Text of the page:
Rory started fast. He won the 2011 U.S. Open, went 5 starts w/out win (nothing better than T25 actually), then won the '12 PGA, went six starts without a win and then went back-to-back at 2014 British and PGA. Beginning with Congressional, he won 4 Slams in 15 starts.
Tiger, on the other hand, won the '97 Masters and then went 10 starts without a win. And then, the run: winning five of the next six majors to go 6/17 starting with his historic run at Augusta. After winning No. 8 he went 10 majors without another victory before winning 6 of 14. Tiger, essentially, had two dominant stretches: the first from the 1999 PGA to the 2002 U.S. Open (seven of 11) and the second from the 2005 Masters to the 2008 U.S. Open (six of 14). Every one of his majors was contained in those two runs, with the exception of his first.
Getty ImagesStephen Munday
Jack was the opposite of Tiger with his victories more spread out. He won majors in 10 of 14 years to start his victory total. He was quickest with a follow-up win after his first, winning No. 2 in the third start after. Overall, from 1962 to 1980, Jack won 12 of 19 years majors (including five doubles) with the '86 Masters being the outlier.
Interestingly, all four players won their first four majors in a span of 15 starts. The difference is that Tiger won in starts Nos. 16 and 17. Jack won Nos. 19, 21 and 24. Erin Hills will be the 25th major for Rory since Congo. It's been eight starts since his last win (he skipped the 2015 British) but he's had a T10 in five of the eight starts he's made since his last win, suggesting he's close.
So, Jack and Tiger are out. Maybe some of the other greats can provide some insight into where Rory will reach? Or not.
Getty ImagesDavid Cannon
Arnold Palmer didn't win his first major until turning 28. The last of his seven came when he was 34. All of his majors were won in a stretch exactly as long as the one from Rory's first major to now. That's it. The most famous golfer on the planet only had a six-year reign in majors. (Then again, the other most famous golfer on the planet won his 14 majors in an 11-year stretch so maybe golf greatness is more condensed than we thought.)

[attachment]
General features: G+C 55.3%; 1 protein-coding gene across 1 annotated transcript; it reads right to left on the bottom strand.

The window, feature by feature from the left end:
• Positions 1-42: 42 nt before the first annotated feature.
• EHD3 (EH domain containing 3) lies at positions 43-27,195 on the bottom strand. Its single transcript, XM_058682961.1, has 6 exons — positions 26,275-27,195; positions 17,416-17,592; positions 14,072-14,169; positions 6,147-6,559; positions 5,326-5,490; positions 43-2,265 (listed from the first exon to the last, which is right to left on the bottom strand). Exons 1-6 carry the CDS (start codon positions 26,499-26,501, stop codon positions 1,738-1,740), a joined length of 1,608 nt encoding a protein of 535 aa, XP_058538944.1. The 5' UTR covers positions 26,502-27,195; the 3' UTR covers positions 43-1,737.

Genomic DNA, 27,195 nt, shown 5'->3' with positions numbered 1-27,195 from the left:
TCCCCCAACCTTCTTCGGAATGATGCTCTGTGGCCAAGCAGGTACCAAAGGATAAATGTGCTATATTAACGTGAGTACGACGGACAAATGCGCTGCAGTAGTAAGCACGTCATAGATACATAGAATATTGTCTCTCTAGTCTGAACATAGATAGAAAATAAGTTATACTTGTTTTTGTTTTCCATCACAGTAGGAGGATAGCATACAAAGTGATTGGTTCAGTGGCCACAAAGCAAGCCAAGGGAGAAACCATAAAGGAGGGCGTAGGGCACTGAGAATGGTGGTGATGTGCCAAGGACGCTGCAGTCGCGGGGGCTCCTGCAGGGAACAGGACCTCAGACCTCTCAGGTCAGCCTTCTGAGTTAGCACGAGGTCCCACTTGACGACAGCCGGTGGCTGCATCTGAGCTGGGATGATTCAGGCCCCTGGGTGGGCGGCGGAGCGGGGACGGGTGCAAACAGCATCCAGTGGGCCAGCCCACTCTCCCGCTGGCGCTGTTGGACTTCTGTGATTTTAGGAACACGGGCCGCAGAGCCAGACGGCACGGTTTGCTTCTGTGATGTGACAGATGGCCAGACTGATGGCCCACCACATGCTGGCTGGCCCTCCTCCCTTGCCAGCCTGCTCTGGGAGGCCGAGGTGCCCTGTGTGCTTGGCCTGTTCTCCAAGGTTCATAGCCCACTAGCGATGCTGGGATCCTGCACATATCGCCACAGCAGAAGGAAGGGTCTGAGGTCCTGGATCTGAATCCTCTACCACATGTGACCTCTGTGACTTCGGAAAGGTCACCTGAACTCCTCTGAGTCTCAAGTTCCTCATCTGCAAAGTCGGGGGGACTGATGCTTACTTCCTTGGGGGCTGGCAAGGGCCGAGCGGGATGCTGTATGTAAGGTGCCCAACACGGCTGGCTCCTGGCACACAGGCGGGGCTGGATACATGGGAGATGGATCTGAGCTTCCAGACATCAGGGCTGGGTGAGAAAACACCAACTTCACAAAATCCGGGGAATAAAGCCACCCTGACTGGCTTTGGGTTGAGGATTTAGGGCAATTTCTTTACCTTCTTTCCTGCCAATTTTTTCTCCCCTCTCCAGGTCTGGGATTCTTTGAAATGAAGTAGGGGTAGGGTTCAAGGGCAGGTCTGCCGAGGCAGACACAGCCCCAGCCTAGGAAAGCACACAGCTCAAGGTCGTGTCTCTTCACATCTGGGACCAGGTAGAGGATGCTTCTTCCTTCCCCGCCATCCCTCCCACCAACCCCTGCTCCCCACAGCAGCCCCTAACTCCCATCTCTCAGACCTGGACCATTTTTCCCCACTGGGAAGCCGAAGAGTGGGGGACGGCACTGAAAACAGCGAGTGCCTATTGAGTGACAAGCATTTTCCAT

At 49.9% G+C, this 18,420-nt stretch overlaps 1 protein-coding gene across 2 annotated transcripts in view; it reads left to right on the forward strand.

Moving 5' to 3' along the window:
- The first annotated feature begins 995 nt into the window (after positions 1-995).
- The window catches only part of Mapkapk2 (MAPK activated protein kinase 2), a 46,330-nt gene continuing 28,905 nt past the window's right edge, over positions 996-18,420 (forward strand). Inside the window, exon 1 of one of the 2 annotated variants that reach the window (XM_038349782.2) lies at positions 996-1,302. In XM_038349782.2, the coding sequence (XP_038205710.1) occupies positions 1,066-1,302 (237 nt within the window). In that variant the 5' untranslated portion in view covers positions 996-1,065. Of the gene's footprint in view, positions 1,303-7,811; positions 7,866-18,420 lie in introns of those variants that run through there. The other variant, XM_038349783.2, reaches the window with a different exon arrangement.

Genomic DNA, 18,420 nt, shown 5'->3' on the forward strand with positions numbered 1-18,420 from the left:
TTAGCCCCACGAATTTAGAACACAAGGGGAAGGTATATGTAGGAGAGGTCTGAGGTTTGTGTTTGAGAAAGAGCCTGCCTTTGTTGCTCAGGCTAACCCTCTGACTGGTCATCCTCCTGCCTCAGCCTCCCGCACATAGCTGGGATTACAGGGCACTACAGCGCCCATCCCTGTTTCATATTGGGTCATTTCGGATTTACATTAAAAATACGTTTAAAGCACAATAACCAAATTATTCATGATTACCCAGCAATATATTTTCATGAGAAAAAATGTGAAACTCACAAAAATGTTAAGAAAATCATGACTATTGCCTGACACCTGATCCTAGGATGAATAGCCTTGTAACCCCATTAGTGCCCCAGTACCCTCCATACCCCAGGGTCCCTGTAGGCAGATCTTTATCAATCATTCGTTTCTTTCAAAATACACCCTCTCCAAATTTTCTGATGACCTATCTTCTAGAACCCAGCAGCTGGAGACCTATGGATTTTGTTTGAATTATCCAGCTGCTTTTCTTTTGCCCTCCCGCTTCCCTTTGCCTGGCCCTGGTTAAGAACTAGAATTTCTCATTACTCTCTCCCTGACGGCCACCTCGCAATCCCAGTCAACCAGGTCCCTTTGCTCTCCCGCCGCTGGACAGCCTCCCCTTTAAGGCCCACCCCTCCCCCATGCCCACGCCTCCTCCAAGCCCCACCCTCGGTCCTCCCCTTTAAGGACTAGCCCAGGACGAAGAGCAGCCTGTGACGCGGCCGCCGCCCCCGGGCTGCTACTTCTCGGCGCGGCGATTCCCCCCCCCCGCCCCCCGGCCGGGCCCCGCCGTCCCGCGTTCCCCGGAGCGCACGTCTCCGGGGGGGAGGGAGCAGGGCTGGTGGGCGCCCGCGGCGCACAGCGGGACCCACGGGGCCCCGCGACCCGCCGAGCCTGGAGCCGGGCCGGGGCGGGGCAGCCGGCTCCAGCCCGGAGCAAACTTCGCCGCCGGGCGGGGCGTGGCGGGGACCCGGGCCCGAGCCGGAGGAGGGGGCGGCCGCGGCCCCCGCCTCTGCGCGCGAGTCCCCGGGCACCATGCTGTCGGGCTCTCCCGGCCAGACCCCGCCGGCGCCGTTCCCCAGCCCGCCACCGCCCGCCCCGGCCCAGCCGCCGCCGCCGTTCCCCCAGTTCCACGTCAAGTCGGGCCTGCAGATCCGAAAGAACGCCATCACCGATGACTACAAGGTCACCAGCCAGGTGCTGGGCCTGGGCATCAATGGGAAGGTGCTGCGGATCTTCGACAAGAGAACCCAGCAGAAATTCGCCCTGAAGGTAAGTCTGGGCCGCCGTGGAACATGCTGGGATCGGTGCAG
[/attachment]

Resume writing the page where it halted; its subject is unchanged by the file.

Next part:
Gary Player had four majors at 32 and then won five more, including two at 38 and one at 42. Then there's Tom Watson who, despite almost winning a major the age of 59, last won a Slam at age 33 - eight wins condensed into eight years. If Rory follows Player's route, maybe 10 isn't out of the question. If he's Watson or Palmer then he has four or five more years to add his total before his window closes.
Getty ImagesGetty Images
What McIlroy has going for him is that he still has four majors at an age when some of the guys near the top of the major list had none. Phil, Sir Nick, Sam Snead, Arnie and Ben Hogan - none had a single major at 28 and two months. If he proves himself to be an all-time great, then winning six or seven from this point onward is a reasonable task that's been accomplished by a dozen men. But those men weren't playing with the pressure that comes from winning four so early.
With that in mind, we're going to set the over/under on Rory McIlroy career majors starts at 8.5. Doubling seems reasonable, being Phil from 28 onward seems like a task.
I'm taking the under and saying seven, a total that would still rank him amongst the all-time greats but wouldn't be what anyone had imagined when Rory stood on the 18th at Valhalla with a limitless future ahead.